3) By “telling stories about your life as a customer”, you must surely mean the horror stories only. I’ll explain:

    Listening to customers extolling the virtues of your company is only good for clumsy marketing campaigns and if you want to make yourself feel good. What’s better is to listen to other peoples’ customers’ happy tales and compare them to your own customers’ bad experiences.

    (Hmm … if I came to a comptetitor and said, “tell me what your customers hate about you” they would laugh as they had security escort me to the exit. I wonder what they would say if I asked, “So what makes your company so popular? What makes you so great?”)

  3. Fergusson Says:

    I can’t say that I know for sure what Blast has in mind for this forum, but I know that I don’t mean horror stories only.

    Firstly, I disagree with what I’m sure is an unintended implication in your comment (but is there nonetheless) that a) customer stories are either good or bad, and b) are only useful if they’re bad. I personally have had plenty of customer experiences that I consider neither “good” or “bad”, but merely interesting. (Again, without knowing exactly what Blast has in mind) I do wonder if people between the poles will take the time to tell their stories.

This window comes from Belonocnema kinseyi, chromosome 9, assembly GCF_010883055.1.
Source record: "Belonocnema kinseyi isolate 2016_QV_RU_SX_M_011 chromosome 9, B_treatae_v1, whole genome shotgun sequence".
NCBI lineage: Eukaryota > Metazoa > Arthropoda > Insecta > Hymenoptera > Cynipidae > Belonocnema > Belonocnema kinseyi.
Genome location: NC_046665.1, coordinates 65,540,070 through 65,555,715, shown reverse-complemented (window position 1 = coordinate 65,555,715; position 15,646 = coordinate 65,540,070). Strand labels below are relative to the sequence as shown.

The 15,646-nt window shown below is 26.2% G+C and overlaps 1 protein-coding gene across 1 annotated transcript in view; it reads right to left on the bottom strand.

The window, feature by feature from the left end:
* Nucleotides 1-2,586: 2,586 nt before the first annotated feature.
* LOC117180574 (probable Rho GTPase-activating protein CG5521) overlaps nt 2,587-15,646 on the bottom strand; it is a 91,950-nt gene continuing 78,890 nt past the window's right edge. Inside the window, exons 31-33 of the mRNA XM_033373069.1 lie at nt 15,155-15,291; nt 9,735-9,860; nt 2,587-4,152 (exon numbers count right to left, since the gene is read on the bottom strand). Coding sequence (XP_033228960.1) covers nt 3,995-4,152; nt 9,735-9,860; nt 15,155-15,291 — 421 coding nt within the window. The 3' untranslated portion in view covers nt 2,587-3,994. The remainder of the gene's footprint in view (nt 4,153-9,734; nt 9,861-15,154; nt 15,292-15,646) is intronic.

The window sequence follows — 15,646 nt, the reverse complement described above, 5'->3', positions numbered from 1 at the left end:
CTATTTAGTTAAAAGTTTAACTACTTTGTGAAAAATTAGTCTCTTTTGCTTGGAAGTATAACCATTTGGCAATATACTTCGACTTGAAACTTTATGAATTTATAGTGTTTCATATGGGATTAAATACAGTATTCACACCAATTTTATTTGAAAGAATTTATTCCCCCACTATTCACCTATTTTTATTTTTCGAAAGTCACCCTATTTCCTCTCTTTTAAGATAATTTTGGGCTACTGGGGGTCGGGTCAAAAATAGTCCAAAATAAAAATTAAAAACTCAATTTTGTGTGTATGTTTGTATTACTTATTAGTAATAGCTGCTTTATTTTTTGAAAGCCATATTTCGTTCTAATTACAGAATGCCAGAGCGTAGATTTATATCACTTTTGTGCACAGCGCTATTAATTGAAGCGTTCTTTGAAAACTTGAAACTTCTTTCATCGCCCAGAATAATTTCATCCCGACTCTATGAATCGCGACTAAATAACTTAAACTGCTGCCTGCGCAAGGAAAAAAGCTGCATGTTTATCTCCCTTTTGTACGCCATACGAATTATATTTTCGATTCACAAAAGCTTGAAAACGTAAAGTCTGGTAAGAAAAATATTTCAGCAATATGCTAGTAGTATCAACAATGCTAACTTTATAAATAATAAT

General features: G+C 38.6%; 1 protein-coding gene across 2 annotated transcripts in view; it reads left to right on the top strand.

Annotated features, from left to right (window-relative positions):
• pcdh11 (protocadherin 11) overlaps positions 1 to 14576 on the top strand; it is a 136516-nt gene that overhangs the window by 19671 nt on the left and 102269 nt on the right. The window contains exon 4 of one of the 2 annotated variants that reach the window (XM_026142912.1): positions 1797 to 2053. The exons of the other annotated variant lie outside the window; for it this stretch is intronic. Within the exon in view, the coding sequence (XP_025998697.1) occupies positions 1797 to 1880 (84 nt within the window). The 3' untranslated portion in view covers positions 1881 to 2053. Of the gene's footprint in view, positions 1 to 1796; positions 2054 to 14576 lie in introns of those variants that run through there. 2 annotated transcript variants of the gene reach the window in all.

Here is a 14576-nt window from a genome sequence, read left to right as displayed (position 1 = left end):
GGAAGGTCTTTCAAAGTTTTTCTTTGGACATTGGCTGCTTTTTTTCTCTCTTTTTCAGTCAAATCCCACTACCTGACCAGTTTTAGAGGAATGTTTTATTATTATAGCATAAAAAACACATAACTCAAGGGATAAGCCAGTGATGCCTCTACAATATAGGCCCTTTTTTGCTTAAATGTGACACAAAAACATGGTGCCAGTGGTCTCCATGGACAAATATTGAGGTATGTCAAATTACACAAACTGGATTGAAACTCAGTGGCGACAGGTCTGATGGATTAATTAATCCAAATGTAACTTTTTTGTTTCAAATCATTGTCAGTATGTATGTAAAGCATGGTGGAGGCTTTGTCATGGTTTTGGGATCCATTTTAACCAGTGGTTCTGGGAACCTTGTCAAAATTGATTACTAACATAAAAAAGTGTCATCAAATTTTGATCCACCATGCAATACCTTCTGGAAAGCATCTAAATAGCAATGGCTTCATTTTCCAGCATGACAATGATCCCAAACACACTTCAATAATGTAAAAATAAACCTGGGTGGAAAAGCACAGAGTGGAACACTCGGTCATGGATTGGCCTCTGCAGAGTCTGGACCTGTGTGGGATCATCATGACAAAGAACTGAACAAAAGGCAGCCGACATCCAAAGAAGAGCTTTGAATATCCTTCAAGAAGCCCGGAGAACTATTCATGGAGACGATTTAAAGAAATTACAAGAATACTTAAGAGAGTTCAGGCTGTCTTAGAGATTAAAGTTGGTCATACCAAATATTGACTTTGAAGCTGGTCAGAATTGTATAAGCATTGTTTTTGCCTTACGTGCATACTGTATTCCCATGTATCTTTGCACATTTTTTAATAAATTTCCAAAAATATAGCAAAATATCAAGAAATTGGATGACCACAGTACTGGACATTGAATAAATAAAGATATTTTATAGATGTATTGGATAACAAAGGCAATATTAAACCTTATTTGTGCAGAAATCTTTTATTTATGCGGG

Secondly, I think it’s an intriguing idea to have the community say whether and how much another person’s experience matches with their own.

  4. Fergusson Says:

    I can’t say that I know for sure what Blast has in mind for this forum, but I know that I don’t mean horror stories only.

    Firstly, I disagree with what I’m sure is an unintended implication in your comment (but is there nonetheless) that a) customer stories are either good or bad, and b) are only useful if they’re bad. I personally have had plenty of customer experiences that I consider neither “good” or “bad”, but merely interesting. (Again, without knowing exactly what Blast has in mind) I do wonder if people between the poles will take the time to tell their stories.

    Secondly, I think it’s an intriguing idea to have the community say whether and how much another person’s experience matches with their own.

  5. John Ounpuu Says:

    John Ounpuu from Blast/Sutori here.

    Brian, I think your absolutely right that getting companies to listen is an important part of the equation–and a tricky thing to do. Here’s what we’re doing to try to address this issue:

    When users submit stories, we will ask them for 1) a company name and 2) the level of goodwill they have towards that company (there is a little goodwill slider they can use).

    The idea is that over time each company will accumulate an overall goodwill score, which will go up and down over time. Part of the site will display this information and let users compare companies to each other and dig deeper to see what user stories have helped or hurt the score.

    Our hope is that eventually this part of the site will be visited and used by companies. It’s intended to make listening easier, and maybe even encourage a bit of competition among companies.

    I’d love to hear your feedback on this idea.

  6. brian Says:

    You’re right; I didn’t mean to imply that customer experiences are only good or bad, I was only thinking about those because of their exceptional nature: I can’t remember how many times I bought a sandwich at the corner deli, but I can sure remember the time I had a bad experience or a particularly good experience doing it.